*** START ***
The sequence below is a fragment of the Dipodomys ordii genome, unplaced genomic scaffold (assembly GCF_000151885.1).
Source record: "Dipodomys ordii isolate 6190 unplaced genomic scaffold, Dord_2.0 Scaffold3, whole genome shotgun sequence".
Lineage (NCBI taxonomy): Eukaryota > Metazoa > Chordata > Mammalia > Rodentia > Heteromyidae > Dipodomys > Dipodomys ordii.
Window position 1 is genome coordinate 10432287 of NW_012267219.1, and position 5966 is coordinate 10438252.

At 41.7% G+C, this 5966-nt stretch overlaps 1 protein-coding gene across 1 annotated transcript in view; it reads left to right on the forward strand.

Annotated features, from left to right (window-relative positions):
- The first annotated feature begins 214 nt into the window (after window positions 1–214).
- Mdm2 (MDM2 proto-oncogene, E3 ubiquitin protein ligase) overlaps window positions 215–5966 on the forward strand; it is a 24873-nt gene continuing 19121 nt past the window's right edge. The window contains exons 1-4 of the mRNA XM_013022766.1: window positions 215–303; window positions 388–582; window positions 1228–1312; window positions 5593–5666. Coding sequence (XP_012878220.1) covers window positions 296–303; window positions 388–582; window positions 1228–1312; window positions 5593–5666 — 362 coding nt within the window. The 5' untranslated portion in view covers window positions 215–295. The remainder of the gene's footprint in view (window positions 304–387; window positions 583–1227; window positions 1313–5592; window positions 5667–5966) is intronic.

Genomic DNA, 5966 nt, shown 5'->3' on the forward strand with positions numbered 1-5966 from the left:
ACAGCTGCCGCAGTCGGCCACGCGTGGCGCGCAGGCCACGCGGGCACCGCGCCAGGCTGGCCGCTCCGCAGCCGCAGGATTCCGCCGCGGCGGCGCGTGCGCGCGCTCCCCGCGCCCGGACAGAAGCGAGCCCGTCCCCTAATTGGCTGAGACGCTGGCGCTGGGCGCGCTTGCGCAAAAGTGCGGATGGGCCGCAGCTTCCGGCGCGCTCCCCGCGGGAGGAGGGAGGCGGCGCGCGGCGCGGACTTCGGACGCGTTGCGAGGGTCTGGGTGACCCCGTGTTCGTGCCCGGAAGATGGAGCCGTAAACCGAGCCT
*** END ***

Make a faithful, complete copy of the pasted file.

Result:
The sequence below is a fragment of the Dipodomys ordii genome, unplaced genomic scaffold (assembly GCF_000151885.1).
Source record: "Dipodomys ordii isolate 6190 unplaced genomic scaffold, Dord_2.0 Scaffold3, whole genome shotgun sequence".
Lineage (NCBI taxonomy): Eukaryota > Metazoa > Chordata > Mammalia > Rodentia > Heteromyidae > Dipodomys > Dipodomys ordii.
Window position 1 is genome coordinate 10432287 of NW_012267219.1, and position 5966 is coordinate 10438252.

At 41.7% G+C, this 5966-nt stretch overlaps 1 protein-coding gene across 1 annotated transcript in view; it reads left to right on the forward strand.

Annotated features, from left to right (window-relative positions):
- The first annotated feature begins 214 nt into the window (after window positions 1–214).
- Mdm2 (MDM2 proto-oncogene, E3 ubiquitin protein ligase) overlaps window positions 215–5966 on the forward strand; it is a 24873-nt gene continuing 19121 nt past the window's right edge. The window contains exons 1-4 of the mRNA XM_013022766.1: window positions 215–303; window positions 388–582; window positions 1228–1312; window positions 5593–5666. Coding sequence (XP_012878220.1) covers window positions 296–303; window positions 388–582; window positions 1228–1312; window positions 5593–5666 — 362 coding nt within the window. The 5' untranslated portion in view covers window positions 215–295. The remainder of the gene's footprint in view (window positions 304–387; window positions 583–1227; window positions 1313–5592; window positions 5667–5966) is intronic.

Genomic DNA, 5966 nt, shown 5'->3' on the forward strand with positions numbered 1-5966 from the left:
ACAGCTGCCGCAGTCGGCCACGCGTGGCGCGCAGGCCACGCGGGCACCGCGCCAGGCTGGCCGCTCCGCAGCCGCAGGATTCCGCCGCGGCGGCGCGTGCGCGCGCTCCCCGCGCCCGGACAGAAGCGAGCCCGTCCCCTAATTGGCTGAGACGCTGGCGCTGGGCGCGCTTGCGCAAAAGTGCGGATGGGCCGCAGCTTCCGGCGCGCTCCCCGCGGGAGGAGGGAGGCGGCGCGCGGCGCGGACTTCGGACGCGTTGCGAGGGTCTGGGTGACCCCGTGTTCGTGCCCGGAAGATGGAGCCGTAAACCGAGCCT